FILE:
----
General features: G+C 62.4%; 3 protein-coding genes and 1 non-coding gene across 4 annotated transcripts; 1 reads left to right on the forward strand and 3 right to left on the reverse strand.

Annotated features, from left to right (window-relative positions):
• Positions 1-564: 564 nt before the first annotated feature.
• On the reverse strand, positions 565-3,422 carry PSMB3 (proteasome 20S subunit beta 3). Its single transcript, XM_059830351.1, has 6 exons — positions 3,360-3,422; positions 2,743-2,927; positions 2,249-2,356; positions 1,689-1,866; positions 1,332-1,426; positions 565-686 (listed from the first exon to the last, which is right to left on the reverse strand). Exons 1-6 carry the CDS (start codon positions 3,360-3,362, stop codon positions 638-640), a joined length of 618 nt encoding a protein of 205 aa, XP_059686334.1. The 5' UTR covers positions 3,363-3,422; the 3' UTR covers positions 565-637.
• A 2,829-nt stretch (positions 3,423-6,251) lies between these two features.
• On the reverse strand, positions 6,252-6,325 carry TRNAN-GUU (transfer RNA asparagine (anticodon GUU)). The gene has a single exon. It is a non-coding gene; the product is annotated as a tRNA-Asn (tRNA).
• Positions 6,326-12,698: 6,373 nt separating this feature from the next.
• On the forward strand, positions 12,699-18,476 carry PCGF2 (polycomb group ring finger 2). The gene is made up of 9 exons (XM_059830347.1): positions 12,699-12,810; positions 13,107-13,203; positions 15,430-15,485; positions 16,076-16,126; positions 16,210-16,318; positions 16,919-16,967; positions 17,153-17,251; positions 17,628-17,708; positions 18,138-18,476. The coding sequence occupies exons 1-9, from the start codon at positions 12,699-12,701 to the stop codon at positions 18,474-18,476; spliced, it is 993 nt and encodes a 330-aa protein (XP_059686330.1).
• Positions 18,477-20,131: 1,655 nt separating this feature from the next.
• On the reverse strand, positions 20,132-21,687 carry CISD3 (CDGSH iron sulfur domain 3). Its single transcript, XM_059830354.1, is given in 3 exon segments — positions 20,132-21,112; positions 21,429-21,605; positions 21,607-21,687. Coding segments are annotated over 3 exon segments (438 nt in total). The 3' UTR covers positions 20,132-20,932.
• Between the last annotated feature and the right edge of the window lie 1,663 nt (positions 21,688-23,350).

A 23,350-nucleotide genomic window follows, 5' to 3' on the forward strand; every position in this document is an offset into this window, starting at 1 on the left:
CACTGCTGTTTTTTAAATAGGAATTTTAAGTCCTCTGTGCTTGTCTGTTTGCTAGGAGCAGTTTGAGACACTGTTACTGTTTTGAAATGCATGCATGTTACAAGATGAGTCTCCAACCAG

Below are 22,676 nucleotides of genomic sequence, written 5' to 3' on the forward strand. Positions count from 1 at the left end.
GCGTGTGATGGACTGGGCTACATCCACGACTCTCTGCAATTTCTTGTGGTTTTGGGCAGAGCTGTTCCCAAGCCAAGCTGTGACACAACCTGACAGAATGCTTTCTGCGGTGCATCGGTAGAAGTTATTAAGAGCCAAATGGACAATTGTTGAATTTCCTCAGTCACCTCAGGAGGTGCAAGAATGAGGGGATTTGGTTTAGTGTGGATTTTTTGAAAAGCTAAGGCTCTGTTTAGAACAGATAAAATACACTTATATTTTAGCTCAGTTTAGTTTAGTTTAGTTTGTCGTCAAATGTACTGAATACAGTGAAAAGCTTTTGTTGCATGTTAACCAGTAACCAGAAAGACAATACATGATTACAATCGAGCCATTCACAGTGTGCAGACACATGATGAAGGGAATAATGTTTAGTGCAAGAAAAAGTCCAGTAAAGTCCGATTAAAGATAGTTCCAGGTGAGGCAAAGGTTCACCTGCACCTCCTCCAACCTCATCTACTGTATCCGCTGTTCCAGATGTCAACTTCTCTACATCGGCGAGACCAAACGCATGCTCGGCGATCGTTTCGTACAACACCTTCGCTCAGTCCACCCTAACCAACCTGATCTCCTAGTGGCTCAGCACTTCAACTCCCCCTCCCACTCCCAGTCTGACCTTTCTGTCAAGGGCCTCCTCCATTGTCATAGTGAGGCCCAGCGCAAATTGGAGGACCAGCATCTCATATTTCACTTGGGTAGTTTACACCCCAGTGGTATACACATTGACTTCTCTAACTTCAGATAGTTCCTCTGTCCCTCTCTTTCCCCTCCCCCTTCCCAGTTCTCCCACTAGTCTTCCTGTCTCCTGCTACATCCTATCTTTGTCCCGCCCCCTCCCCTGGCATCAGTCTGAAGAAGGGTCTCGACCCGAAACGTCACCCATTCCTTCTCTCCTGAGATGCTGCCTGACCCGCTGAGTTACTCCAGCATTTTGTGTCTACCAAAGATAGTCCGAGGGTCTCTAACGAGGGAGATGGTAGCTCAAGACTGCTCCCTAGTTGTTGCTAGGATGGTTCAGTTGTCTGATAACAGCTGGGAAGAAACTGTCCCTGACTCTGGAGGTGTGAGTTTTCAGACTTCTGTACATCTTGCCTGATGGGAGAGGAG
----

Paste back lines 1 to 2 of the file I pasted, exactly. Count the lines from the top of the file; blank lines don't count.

General features: G+C 62.4%; 3 protein-coding genes and 1 non-coding gene across 4 annotated transcripts; 1 reads left to right on the forward strand and 3 right to left on the reverse strand.

Annotated features, from left to right (window-relative positions):